What is Keratoconus?
Keratoconus is a disorder of the anterior surface of the eye (the cornea). In simple terms, the cornea becomes thinner causing it to bulge from its normal round shape to a cone shape. This bulging interferes with a person's vision and can severely affect the way they see the world, making simple tasks like reading, watching TV or driving very difficult. The distortion caused by keratoconus has been compared to viewing a street sign through your car windshield during a driving rainstorm.
The progression of keratoconus is unpredictable, but generally the condition progresses slowly and can cease at any stage. While keratoconus interferes with the clarity of a person's sight it rarely causes blindness. In its early stages, keratoconus causes slight blurring and distortion of vision and increased sensitivity to glare and light. As the disorder progresses, the degree of vision obtained through glasses becomes less acceptable and contact lenses often become the best method of correcting vision problems.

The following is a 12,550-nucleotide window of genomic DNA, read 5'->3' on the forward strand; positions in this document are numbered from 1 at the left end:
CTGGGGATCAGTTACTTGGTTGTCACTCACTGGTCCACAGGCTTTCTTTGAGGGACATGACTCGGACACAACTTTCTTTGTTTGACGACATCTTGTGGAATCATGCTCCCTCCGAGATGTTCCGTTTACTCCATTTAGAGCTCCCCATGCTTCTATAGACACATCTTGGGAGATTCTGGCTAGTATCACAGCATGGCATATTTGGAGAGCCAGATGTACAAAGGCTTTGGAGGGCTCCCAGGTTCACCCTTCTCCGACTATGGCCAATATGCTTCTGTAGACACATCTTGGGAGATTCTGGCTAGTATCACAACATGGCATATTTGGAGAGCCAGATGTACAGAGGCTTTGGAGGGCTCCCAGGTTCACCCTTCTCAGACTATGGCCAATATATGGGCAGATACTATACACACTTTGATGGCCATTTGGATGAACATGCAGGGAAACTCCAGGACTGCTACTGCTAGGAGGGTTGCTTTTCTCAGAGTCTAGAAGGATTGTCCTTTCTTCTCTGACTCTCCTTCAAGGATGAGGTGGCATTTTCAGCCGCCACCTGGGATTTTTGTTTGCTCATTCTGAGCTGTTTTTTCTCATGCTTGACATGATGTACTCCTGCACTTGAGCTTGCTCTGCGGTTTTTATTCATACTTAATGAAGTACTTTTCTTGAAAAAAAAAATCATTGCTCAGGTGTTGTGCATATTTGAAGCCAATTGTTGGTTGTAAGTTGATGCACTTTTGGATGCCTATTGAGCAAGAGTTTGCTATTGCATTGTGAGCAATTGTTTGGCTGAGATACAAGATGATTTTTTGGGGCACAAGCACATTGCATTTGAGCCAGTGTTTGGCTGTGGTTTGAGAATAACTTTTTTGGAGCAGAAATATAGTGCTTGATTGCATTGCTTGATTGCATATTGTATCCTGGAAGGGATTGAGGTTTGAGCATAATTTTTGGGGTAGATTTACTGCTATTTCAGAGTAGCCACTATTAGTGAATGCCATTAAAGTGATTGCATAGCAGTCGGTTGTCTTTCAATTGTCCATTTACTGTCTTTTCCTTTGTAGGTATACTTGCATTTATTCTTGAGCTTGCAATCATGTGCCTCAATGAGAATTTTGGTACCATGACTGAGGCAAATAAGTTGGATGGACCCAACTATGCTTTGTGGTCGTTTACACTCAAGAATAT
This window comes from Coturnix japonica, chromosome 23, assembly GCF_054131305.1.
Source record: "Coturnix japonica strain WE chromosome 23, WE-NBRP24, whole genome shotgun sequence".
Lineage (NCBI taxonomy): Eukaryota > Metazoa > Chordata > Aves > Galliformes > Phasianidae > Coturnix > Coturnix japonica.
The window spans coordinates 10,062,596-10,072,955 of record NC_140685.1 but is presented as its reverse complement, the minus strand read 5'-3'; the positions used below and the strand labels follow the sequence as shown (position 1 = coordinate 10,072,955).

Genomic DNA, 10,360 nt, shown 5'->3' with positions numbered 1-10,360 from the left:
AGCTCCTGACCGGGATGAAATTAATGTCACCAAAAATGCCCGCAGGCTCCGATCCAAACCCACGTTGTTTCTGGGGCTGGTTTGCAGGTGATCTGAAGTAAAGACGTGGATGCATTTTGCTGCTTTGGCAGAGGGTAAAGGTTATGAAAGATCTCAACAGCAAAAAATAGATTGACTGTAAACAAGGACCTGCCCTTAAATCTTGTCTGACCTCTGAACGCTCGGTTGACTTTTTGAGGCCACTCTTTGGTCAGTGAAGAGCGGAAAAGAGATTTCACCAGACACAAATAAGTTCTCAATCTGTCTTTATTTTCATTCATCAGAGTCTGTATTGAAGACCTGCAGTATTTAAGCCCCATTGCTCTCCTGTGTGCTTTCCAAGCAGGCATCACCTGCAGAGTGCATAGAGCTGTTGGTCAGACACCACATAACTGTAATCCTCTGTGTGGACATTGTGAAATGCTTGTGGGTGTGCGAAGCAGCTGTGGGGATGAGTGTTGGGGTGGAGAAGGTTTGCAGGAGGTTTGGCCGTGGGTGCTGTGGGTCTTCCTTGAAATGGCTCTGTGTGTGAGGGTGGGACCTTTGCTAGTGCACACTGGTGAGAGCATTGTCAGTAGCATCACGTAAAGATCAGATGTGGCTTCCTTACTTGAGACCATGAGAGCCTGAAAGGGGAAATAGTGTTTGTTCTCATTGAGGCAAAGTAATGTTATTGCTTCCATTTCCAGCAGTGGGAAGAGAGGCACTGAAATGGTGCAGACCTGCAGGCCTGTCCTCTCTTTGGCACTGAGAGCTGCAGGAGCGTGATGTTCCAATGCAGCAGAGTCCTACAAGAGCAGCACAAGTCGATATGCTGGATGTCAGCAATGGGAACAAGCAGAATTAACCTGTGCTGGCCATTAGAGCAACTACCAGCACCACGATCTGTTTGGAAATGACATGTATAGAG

Most people can successfully manager their condition using special keratoconus contact lenses, however in a small number of cases where the cornea can no longer successfully be fitted with contact lenses, a corneal transplant may be needed.